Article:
All in the family

And then there was the matter of extended family — doesn't everybody have that one sibling, parent or crazy uncle who can so easily set the tone for family get-togethers? And doesn't it somehow feel easier to keep the peace rather than address the issue? Ben's sister was married to a man who didn't appreciate my way of doing things, and when her husband, Gary, added alcohol to his angst, it only proved to embolden him. Ben and I had to come up with a plan. We agreed on a few simple boundaries, like not giving Gary an opportunity to be alone in a room with me where he could launch into an alcohol-infused rant, and not allowing him to be a part of our Christmas feast if he had been drinking. Ben and I also agreed it would be best to avoid group conversations about politics, religion or money — especially at our holiday gatherings.

Yes, we've had to re-evaluate and negotiate our Christmas expectations throughout the years. But the stress of the holiday season has also provided plenty of opportunity for us to learn about mutual respect, forgiveness, communication and conflict resolution — all skills that are essential to a healthy marriage. And I'm grateful for the man in my life who gives me grace and enjoys the holidays no matter how I decide to set the table.

Talk About It

When the holidays arrive, unspoken expectations often turn into arguments. This year, discuss your expectations with your spouse before the usual holiday conflicts arise. Your conversation might include these topics:


Talk about how much you want to spend on gifts and other holiday expenses. Negotiate a budget and stick to it. Next year, don't wait until the holidays. Get together in January to agree on your Christmas budget. Then shop a little at a time throughout the year, or save a portion of each paycheck for Christmas shopping in December.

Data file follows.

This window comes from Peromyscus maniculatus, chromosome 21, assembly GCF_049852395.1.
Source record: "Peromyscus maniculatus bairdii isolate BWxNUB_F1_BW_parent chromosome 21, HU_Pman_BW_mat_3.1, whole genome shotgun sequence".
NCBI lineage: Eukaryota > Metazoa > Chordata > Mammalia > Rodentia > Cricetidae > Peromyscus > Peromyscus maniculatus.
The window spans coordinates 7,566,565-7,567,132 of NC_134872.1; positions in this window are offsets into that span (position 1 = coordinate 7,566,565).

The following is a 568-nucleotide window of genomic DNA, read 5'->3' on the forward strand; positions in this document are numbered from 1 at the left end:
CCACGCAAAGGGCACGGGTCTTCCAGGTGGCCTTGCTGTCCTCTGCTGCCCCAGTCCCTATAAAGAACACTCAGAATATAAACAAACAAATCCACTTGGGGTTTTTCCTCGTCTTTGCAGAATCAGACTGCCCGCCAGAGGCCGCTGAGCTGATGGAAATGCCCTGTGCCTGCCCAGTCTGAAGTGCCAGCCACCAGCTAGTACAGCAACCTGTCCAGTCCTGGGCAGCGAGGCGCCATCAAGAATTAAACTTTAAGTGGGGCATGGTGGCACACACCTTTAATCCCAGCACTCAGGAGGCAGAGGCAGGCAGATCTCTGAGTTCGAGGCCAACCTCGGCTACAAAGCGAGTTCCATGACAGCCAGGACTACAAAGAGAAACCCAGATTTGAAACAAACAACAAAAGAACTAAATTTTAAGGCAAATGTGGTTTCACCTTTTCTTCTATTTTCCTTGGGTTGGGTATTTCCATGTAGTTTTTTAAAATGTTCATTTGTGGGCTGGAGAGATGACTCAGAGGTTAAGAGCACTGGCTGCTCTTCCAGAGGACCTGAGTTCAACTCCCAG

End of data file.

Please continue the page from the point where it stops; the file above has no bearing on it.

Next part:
Extended Family

Discuss the family dynamics that you see in your families of origin. If necessary, include a third party in your discussion and agree on the interpersonal boundaries that will help maintain family peace.


Take time apart to create a list of holiday traditions and preferences that you think are important. Then meet and share your lists. Discuss traditions that you think are essential, negotiable and maybe even unrealistic. Decide which traditions you can let go of and which ones you want to build into your new family story.

Pam Woody is the marriage editor of Brio magazine.

Did you know couples are 30 percent less likely to get a divorce if they get some sort of premarital training? If you or someone you know is planning to marry, check out Focus on the Family's Ready to Wed curriculum, and then prepare for a marriage you'll love!

This article first appeared in the December 2017/January 2018 issue of Focus on the Family magazine and was originally titled "Yuletide Tension." If you enjoyed this article, read more like it in Focus on the Family's marriage and parenting magazine. Get this publication delivered to your home by subscribing to it for a gift of any amount.
© 2017 Focus on the Family.